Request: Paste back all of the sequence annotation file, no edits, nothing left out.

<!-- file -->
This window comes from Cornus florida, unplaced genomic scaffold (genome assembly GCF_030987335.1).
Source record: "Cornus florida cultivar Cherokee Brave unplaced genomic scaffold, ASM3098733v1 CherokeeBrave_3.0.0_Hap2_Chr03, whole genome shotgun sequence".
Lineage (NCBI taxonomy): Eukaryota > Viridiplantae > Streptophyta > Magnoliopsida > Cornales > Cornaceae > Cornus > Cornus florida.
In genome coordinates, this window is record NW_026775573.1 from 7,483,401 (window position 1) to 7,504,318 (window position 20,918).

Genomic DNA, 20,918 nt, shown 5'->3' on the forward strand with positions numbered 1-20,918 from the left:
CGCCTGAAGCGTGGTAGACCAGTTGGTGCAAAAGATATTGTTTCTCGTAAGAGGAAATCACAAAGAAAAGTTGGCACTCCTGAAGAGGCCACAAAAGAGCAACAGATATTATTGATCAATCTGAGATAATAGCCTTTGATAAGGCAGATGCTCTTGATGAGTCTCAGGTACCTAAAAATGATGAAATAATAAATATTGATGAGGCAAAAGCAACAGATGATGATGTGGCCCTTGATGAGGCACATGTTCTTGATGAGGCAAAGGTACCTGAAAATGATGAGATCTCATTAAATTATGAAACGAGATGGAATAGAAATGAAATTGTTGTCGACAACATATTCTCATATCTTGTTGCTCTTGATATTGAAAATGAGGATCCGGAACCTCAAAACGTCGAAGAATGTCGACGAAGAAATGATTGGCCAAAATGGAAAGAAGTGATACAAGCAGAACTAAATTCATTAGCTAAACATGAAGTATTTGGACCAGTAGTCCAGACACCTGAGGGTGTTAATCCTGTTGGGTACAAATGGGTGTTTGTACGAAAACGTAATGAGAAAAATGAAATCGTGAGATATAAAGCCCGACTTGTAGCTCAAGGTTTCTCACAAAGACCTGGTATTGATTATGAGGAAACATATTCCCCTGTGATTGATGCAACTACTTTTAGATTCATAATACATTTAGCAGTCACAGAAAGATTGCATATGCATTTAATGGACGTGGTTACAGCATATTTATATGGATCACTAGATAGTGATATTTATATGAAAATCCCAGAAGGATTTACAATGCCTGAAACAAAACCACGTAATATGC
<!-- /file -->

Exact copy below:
This window comes from Cornus florida, unplaced genomic scaffold (genome assembly GCF_030987335.1).
Source record: "Cornus florida cultivar Cherokee Brave unplaced genomic scaffold, ASM3098733v1 CherokeeBrave_3.0.0_Hap2_Chr03, whole genome shotgun sequence".
Lineage (NCBI taxonomy): Eukaryota > Viridiplantae > Streptophyta > Magnoliopsida > Cornales > Cornaceae > Cornus > Cornus florida.
In genome coordinates, this window is record NW_026775573.1 from 7,483,401 (window position 1) to 7,504,318 (window position 20,918).

Genomic DNA, 20,918 nt, shown 5'->3' on the forward strand with positions numbered 1-20,918 from the left:
CGCCTGAAGCGTGGTAGACCAGTTGGTGCAAAAGATATTGTTTCTCGTAAGAGGAAATCACAAAGAAAAGTTGGCACTCCTGAAGAGGCCACAAAAGAGCAACAGATATTATTGATCAATCTGAGATAATAGCCTTTGATAAGGCAGATGCTCTTGATGAGTCTCAGGTACCTAAAAATGATGAAATAATAAATATTGATGAGGCAAAAGCAACAGATGATGATGTGGCCCTTGATGAGGCACATGTTCTTGATGAGGCAAAGGTACCTGAAAATGATGAGATCTCATTAAATTATGAAACGAGATGGAATAGAAATGAAATTGTTGTCGACAACATATTCTCATATCTTGTTGCTCTTGATATTGAAAATGAGGATCCGGAACCTCAAAACGTCGAAGAATGTCGACGAAGAAATGATTGGCCAAAATGGAAAGAAGTGATACAAGCAGAACTAAATTCATTAGCTAAACATGAAGTATTTGGACCAGTAGTCCAGACACCTGAGGGTGTTAATCCTGTTGGGTACAAATGGGTGTTTGTACGAAAACGTAATGAGAAAAATGAAATCGTGAGATATAAAGCCCGACTTGTAGCTCAAGGTTTCTCACAAAGACCTGGTATTGATTATGAGGAAACATATTCCCCTGTGATTGATGCAACTACTTTTAGATTCATAATACATTTAGCAGTCACAGAAAGATTGCATATGCATTTAATGGACGTGGTTACAGCATATTTATATGGATCACTAGATAGTGATATTTATATGAAAATCCCAGAAGGATTTACAATGCCTGAAACAAAACCACGTAATATGC